The DRC is the world’s leading producer of cobalt, used in the manufacture of batteries. It is also the world's fourth-largest producer of copper, used in the assembly of electric cars and the infrastructure of most renewable energy sources. Lithium deposits, estimated at over 130 million tonnes, are also present in the southeast.
In the Fourth Industrial Revolution, Kinshasa plays a central role in the provision of raw materials, without which important technological components would not exist.
Congo has most of the mineral ores that produce key components in making computer chips and electric vehicles, technologies that are powering the drive to the future. In a typical computer, copper and gold are key components used in making the monitor, printed circuit boards and chips.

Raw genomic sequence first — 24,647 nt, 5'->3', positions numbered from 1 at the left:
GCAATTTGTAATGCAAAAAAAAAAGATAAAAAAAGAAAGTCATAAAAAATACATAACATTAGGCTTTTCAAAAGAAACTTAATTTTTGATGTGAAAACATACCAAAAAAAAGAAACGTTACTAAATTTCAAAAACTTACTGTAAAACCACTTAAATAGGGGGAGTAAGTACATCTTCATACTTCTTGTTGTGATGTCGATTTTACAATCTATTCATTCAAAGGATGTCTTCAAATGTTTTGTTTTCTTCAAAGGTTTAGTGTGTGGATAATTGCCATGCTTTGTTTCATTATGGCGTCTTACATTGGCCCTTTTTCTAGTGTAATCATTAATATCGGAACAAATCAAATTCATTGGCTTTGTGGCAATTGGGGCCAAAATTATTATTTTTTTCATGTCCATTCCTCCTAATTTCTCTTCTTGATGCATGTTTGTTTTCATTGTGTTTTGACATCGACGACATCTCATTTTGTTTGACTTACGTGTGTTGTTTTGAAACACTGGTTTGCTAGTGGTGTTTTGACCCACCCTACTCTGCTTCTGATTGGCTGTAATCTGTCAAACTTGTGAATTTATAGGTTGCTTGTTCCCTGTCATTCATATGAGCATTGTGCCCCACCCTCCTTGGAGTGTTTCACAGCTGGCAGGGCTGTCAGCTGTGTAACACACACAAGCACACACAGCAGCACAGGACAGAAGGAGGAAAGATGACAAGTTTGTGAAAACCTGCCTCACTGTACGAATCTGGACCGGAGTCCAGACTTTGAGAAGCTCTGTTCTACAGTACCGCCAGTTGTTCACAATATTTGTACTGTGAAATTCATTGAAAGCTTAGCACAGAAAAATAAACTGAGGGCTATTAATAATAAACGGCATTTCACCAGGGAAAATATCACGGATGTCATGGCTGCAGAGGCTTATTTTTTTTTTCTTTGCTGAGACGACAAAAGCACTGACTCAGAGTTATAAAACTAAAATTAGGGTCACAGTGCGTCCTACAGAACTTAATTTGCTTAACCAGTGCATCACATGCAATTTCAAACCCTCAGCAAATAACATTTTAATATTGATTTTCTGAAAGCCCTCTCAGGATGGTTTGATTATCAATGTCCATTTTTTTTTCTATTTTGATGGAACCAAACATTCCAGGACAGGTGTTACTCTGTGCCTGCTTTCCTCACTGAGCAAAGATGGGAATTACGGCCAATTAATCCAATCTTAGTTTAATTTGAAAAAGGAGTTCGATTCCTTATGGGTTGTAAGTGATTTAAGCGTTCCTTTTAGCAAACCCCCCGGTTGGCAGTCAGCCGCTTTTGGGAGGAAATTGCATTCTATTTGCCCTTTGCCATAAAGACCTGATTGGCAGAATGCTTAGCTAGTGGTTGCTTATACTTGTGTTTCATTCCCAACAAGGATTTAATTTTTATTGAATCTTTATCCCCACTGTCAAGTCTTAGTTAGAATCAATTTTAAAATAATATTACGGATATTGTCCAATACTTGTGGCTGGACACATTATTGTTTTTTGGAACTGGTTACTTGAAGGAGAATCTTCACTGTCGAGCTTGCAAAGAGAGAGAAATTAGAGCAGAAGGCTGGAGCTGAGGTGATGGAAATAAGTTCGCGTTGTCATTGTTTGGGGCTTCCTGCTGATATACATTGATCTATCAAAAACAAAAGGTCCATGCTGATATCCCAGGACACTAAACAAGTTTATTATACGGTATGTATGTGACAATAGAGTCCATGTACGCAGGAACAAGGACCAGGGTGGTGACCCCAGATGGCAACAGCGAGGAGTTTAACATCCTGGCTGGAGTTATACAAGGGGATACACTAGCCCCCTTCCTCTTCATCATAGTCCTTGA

Cobalt constitutes 6.45 percent of the materials that make electric vehicle batteries while copper constitutes 25.8 percent. Jointly, copper and cobalt constitute more than a third of EV batteries.
DRC is rich in these minerals, producing 68 percent of the world’s cobalt — the largest globally — and over 1.8 million tonnes of copper annually.
In an earlier interview with The EastAfrican, Equity Group CEO James Mwangi said they were seeking Tesla boss Elon Musk to establish a plant in DRC to avail himself of the raw materials and add value at the source.